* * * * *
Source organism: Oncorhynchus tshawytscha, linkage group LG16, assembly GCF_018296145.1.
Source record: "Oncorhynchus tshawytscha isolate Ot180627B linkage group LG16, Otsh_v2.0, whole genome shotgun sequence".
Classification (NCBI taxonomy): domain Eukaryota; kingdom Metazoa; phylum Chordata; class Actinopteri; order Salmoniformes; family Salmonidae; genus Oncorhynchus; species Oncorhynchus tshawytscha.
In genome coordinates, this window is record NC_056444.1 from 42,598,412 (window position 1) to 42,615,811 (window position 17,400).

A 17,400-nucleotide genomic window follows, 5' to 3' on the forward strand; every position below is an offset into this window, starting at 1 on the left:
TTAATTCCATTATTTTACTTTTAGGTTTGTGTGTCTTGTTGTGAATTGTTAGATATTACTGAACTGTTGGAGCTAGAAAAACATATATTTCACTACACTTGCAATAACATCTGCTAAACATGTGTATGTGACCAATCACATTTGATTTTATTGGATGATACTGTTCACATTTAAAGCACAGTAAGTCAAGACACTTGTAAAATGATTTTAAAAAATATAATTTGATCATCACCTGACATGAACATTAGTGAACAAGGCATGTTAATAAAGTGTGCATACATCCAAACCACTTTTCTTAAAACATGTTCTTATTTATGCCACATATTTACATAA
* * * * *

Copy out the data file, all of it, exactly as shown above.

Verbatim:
Source organism: Oncorhynchus tshawytscha, linkage group LG16, assembly GCF_018296145.1.
Source record: "Oncorhynchus tshawytscha isolate Ot180627B linkage group LG16, Otsh_v2.0, whole genome shotgun sequence".
Classification (NCBI taxonomy): domain Eukaryota; kingdom Metazoa; phylum Chordata; class Actinopteri; order Salmoniformes; family Salmonidae; genus Oncorhynchus; species Oncorhynchus tshawytscha.
In genome coordinates, this window is record NC_056444.1 from 42,598,412 (window position 1) to 42,615,811 (window position 17,400).

A 17,400-nucleotide genomic window follows, 5' to 3' on the forward strand; every position below is an offset into this window, starting at 1 on the left:
TTAATTCCATTATTTTACTTTTAGGTTTGTGTGTCTTGTTGTGAATTGTTAGATATTACTGAACTGTTGGAGCTAGAAAAACATATATTTCACTACACTTGCAATAACATCTGCTAAACATGTGTATGTGACCAATCACATTTGATTTTATTGGATGATACTGTTCACATTTAAAGCACAGTAAGTCAAGACACTTGTAAAATGATTTTAAAAAATATAATTTGATCATCACCTGACATGAACATTAGTGAACAAGGCATGTTAATAAAGTGTGCATACATCCAAACCACTTTTCTTAAAACATGTTCTTATTTATGCCACATATTTACATAA